After I saw them play on SNL, I still had a feast of new interviews paired with older videos to consume. Between 120 Minutes, KROQ Acoustic Christmas and all the magazine promotion that comes with a new album, my VCR worked overtime and my bedroom began a transformation. I needed as much photos and information about the band as I could get. Whether or not a guy liked Bush became a deal-maker in high school relationships. I actually said to one guy before I agreed to go out with him, “I just need to know one thing. Do you like Bush and Oasis? Because you’ll be hearing them a lot.” He told me that he thought they were okay (classic rock fan, that one), and the answer was good enough for me. I just don’t have time for someone who is going to tease me about my very favorite things.

If I needed any convincing that Tyson and I were meant to be, hearing that Bush’s Deconstructed (an album nobody but the most devoted buy) was the very first CD he owned sealed the deal. Also, he liked Gavin almost as much as I did. Telling me all that was worlds better than “They’re okay.”

“Swallowed,” since I’m in the habit of ranking things, is my third favorite Bush song, after “Glycerine” and “Bonedriven.” It’s a great rock song, with big guitars punctuated at the right times. It’s easy to sing along, even with the abundance of minor notes. “I’m with everyone and yet not” may as well be theme of my life. “Just wanted to be myself,” I’ve often thought during the most lonely of moments, when being myself felt like it came at the expense of connecting to other people. During the times I’ve felt without a best friend, without a person who might ring me on a whim, I would wonder how people fell into each other without effort. Maybe I had above average self-esteem for a teenage girl, but the feeling that I didn’t have a partner in it all could really shake that confidence. I still feel a bit disconnected sometimes, but often that’s flecks of the past rising to the surface.

Though I did not pick up on all the specifics when I was thirteen, I realize “Swallowed” has Gavin singing about being high, wondering what he’s doing with himself: “Hey you said you would love to try some/ Hey you said you would love to die some.” He feels alienated, his poor decisions made in an effort to experience the opposite. “Gotta get away from here” — The song is the desire to move from the past, but without an idea of how. It is midway through the rubble, and it wonders if optimism is too much to ask.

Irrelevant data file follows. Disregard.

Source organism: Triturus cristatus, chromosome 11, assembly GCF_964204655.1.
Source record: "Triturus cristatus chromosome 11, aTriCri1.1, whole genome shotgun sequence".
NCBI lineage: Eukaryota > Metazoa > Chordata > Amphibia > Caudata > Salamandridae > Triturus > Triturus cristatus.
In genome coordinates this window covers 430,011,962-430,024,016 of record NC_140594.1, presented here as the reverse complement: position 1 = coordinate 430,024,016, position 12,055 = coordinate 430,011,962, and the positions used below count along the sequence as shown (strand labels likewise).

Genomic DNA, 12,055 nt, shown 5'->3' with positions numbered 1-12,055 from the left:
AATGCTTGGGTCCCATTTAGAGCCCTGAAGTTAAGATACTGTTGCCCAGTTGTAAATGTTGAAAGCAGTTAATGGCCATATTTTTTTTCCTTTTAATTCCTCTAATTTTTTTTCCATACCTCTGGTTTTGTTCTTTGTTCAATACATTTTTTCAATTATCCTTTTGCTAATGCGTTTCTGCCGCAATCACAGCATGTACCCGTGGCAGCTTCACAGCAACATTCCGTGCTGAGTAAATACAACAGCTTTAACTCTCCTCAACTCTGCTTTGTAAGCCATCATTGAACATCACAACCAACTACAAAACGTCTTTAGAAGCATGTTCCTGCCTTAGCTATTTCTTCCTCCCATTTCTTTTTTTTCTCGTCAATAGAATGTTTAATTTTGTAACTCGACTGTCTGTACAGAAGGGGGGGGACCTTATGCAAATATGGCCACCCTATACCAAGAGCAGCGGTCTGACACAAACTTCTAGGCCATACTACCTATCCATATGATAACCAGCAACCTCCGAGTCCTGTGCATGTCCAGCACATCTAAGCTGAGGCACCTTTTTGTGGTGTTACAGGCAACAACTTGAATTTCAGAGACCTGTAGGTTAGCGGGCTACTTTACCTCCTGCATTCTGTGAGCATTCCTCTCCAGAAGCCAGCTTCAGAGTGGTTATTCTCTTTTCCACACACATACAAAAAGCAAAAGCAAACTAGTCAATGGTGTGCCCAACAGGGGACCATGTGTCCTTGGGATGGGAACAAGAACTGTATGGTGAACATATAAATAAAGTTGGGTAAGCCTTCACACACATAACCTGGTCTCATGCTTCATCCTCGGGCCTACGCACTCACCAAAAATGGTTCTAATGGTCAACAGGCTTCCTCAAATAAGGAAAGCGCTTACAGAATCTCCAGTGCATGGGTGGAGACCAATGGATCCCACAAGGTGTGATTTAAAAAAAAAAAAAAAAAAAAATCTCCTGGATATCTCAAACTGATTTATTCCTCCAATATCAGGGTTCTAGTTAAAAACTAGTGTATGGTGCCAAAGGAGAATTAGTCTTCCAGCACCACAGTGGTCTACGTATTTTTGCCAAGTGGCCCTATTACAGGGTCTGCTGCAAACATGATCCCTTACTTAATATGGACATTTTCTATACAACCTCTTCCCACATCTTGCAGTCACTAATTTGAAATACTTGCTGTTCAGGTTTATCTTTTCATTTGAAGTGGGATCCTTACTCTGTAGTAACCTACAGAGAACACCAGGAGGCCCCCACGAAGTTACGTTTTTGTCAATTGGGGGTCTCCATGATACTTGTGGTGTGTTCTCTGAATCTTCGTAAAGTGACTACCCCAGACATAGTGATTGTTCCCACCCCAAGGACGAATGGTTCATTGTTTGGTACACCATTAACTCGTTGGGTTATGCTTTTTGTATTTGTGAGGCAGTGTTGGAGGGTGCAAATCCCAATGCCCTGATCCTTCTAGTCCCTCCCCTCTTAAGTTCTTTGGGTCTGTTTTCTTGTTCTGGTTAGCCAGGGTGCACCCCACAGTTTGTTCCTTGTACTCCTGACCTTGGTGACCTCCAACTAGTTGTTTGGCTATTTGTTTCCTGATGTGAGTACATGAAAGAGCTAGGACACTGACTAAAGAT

3. Slide Away— Oasis
Some nights, I have dreams where I am able to have conversations that never had a chance to begin or have been too scary to initiate in my waking life. I dream of the people who have impacted me in a big way, whom I have loved in ways both overlapping and independent of one another. I am brave, I am reverential and when I hear all the answers I need to hear, it is heartbreaking when I open my eyes. Some nights, the dreams are too real.

I dream of you
and all the things you say.
I wonder where you are now.


I can expect “Live Forever” to make the set list when I see Oasis this August, but if “Slide Away” or “Step Out” make the cut, I may die of happiness. Or further die of happiness, if that’s possible. If Noel sings “Slide Away,” they may have to scoop me from the floor. Liam’s voice on the studio version is pure, full of young and romantic idealism. “This one’s for all the girls,” he likes to say. Coming from Noel, the lyrics are more than a declaration. They are almost pleading, “Please, please tell me you feel as strongly as I do.” No matter the version, this may be one of the best love songs ever. Ever.

Hold me down
All the world’s asleep
I need you now
You got me on my knees
And I dream of you
and the thought of growing old


In a way, this project has been nothing but a glorified love letter to a handful of people. Maybe a couple of them I’ve never met, maybe a couple I’m never going to see again and then there are the spaces between. There are hundreds of songs that ask “Do you think of me as I think of you?” and this song gets it so right that sometimes I’m only brave enough to sing along. Some days, I get it right and say what I can.

Now that you’re mine
we’ll find a way of chasing the sun
Let me be the one that shines with you
In the morning, I don’t know what to do
We’re two of a kind